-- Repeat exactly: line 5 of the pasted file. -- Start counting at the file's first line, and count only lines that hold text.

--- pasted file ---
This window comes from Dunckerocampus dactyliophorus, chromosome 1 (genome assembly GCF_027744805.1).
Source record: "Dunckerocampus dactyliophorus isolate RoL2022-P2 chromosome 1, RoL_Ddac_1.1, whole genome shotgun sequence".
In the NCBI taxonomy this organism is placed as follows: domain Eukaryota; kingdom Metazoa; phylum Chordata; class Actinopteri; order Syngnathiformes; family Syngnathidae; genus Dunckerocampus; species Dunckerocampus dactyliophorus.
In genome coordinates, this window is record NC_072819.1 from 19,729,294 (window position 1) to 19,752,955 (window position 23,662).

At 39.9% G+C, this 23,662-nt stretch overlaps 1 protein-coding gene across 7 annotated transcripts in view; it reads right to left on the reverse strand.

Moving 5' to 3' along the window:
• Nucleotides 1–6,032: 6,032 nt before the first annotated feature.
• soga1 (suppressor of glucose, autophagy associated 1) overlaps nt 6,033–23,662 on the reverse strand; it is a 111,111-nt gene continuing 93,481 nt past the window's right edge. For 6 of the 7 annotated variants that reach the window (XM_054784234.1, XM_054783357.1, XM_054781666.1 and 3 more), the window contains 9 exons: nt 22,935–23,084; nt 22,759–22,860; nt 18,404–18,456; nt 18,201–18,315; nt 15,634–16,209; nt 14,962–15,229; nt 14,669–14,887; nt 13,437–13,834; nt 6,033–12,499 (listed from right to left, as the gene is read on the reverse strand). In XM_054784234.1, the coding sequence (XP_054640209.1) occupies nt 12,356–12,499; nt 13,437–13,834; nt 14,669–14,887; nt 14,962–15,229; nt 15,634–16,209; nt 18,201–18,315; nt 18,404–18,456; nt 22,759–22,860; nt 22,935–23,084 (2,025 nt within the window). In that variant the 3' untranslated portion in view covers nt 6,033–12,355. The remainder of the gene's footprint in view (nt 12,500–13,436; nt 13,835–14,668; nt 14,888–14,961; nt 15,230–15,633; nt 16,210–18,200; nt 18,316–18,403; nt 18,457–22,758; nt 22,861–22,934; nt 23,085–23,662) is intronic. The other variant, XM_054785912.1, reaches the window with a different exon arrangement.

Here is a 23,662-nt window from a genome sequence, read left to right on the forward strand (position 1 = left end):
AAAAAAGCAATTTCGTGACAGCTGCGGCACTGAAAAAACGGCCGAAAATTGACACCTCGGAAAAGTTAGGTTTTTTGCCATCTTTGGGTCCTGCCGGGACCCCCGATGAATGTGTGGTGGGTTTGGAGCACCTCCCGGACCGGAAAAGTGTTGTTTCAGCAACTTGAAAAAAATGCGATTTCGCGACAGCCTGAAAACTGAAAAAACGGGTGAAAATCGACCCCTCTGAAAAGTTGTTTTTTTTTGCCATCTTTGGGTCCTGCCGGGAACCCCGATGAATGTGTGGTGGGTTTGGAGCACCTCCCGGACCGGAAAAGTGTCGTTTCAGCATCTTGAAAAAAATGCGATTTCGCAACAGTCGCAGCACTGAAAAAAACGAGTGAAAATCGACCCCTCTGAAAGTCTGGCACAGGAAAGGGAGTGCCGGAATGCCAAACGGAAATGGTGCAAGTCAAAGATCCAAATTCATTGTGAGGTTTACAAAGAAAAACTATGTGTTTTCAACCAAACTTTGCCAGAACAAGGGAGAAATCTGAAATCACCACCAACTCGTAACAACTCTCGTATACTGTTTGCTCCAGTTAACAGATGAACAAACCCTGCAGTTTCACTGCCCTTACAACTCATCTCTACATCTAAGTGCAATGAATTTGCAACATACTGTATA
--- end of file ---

At 39.9% G+C, this 23,662-nt stretch overlaps 1 protein-coding gene across 7 annotated transcripts in view; it reads right to left on the reverse strand.